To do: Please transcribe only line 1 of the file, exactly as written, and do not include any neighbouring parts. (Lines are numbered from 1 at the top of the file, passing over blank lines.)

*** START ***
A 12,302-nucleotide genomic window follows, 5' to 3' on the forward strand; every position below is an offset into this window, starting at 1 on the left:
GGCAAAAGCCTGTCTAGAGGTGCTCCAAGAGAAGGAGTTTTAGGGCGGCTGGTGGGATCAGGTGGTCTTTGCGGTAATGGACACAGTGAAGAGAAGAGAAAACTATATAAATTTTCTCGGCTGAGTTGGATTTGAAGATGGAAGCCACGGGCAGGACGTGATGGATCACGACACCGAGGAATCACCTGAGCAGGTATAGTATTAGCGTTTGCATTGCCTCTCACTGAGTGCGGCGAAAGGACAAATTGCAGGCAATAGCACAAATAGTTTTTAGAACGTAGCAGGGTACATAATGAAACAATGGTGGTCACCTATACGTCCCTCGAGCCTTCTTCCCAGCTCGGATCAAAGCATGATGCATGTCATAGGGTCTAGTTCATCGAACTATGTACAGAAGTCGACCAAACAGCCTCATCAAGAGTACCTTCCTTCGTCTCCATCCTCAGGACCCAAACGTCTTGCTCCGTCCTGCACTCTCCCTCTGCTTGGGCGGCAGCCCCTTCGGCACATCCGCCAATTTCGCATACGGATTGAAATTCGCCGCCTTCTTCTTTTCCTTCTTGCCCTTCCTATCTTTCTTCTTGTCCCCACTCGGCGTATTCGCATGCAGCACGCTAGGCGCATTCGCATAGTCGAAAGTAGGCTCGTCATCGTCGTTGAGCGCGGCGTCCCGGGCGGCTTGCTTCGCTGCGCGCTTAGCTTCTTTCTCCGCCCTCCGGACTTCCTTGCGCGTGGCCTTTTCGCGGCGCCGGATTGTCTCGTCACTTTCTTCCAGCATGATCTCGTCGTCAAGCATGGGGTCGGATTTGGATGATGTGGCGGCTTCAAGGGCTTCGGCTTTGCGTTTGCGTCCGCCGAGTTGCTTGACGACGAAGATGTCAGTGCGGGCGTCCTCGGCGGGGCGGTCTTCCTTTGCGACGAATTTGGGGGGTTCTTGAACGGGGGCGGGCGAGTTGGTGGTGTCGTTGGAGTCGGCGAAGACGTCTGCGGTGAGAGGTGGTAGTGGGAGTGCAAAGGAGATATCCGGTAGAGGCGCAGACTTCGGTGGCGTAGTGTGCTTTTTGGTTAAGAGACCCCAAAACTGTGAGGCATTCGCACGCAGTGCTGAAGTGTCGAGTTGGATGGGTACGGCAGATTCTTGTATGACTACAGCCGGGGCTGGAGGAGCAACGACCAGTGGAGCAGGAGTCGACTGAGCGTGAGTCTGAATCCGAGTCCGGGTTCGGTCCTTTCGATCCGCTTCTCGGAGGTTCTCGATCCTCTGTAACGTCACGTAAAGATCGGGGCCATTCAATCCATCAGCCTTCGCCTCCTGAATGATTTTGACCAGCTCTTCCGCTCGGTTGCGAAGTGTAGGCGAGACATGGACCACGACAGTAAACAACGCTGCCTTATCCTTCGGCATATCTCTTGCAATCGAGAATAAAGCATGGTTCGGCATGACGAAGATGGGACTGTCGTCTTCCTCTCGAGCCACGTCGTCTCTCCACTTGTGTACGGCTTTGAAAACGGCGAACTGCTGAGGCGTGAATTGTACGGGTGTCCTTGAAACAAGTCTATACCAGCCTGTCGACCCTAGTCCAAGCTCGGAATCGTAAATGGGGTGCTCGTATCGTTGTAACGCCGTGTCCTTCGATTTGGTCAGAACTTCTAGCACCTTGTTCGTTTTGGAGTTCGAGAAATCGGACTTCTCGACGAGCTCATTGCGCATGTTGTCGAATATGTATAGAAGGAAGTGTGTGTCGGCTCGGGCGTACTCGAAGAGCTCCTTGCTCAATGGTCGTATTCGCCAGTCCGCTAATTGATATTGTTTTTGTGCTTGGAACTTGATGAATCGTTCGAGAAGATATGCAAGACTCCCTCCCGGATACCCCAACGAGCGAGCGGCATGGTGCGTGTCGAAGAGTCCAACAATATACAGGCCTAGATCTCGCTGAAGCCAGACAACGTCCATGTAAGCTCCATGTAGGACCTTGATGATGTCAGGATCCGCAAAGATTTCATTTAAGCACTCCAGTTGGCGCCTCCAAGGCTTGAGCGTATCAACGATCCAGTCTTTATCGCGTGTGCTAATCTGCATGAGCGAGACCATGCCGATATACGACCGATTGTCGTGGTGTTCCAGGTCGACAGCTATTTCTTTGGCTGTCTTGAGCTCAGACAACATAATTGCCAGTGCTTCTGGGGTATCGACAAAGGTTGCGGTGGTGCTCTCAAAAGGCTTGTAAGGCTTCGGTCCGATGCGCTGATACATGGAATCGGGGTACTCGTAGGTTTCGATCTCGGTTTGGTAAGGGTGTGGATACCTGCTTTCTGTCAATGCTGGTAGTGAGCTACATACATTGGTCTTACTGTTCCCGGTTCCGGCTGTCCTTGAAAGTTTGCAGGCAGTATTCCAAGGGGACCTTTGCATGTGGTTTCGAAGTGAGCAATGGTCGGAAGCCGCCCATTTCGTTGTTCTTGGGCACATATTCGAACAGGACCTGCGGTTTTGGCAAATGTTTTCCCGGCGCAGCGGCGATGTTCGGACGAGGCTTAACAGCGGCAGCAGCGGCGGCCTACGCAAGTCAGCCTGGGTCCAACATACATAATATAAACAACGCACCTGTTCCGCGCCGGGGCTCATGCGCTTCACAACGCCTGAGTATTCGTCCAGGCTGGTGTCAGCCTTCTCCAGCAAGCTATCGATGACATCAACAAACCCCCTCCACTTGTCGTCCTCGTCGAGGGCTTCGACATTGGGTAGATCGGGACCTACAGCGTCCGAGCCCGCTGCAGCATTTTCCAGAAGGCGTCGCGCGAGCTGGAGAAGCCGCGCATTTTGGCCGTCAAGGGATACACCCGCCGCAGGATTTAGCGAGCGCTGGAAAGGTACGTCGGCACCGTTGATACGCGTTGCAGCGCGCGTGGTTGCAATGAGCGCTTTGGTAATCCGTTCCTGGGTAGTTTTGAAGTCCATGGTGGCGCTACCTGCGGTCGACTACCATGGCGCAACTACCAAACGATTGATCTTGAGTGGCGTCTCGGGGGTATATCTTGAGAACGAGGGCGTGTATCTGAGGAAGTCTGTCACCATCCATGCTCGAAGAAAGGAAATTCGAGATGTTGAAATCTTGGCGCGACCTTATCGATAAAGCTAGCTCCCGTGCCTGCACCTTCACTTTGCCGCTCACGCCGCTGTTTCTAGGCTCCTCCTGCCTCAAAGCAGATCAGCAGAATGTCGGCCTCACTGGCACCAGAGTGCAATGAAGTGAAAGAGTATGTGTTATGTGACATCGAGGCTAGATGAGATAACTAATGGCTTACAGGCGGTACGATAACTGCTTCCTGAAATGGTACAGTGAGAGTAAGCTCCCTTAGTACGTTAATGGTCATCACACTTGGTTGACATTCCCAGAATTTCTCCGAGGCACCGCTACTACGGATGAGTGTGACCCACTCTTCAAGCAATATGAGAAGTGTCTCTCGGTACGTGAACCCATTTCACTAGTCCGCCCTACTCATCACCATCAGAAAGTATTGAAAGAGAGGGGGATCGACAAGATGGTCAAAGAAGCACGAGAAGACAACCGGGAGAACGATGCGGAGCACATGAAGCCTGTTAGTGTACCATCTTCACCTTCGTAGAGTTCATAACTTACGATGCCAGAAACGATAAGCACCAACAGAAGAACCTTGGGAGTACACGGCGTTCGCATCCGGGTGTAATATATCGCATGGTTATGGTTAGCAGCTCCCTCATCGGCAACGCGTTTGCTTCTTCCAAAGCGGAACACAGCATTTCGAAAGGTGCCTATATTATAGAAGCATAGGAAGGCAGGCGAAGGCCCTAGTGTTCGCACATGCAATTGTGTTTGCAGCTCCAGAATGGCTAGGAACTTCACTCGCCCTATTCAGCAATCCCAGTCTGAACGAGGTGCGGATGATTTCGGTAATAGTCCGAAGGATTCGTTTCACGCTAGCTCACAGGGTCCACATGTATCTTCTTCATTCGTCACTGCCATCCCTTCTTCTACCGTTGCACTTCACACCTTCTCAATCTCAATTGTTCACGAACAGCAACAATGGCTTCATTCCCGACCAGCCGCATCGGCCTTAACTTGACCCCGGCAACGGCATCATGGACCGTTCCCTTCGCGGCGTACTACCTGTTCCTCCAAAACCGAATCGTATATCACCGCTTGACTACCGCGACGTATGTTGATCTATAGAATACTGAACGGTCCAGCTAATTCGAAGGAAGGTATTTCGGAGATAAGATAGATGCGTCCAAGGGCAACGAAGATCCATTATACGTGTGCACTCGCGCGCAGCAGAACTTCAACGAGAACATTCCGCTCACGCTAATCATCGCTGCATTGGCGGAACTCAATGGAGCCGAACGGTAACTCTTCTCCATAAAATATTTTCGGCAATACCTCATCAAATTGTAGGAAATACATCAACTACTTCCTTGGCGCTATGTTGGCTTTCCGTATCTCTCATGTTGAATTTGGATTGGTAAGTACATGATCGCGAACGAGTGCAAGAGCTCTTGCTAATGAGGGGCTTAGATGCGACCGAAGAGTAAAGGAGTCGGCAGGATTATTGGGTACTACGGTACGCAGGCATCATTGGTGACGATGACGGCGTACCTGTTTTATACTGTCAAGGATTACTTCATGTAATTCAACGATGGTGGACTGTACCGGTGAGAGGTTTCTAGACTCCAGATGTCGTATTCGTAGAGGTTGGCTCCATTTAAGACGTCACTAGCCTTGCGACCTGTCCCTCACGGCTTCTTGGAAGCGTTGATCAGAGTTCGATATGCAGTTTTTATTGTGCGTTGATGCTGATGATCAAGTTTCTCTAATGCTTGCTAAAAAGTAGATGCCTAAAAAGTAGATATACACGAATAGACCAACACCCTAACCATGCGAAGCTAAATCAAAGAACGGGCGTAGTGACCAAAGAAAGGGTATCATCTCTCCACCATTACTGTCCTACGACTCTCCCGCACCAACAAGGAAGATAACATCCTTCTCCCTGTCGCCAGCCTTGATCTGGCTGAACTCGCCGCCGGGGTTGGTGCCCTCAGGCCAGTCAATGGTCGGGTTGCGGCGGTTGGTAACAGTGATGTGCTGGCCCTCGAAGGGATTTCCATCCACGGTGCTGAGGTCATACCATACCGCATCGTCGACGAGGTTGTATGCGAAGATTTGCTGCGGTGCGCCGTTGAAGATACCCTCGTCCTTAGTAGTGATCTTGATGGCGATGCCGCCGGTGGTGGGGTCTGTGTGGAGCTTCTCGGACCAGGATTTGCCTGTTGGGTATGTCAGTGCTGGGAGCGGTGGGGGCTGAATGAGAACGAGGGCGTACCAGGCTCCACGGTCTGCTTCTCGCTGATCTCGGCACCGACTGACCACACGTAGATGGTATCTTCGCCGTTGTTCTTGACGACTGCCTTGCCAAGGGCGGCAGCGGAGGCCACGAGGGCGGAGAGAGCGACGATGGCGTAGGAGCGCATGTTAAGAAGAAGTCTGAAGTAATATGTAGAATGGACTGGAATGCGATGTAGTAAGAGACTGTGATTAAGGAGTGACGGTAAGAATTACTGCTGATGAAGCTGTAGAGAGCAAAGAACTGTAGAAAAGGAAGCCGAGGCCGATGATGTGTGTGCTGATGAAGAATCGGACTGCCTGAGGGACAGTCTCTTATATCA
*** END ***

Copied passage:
A 12,302-nucleotide genomic window follows, 5' to 3' on the forward strand; every position below is an offset into this window, starting at 1 on the left: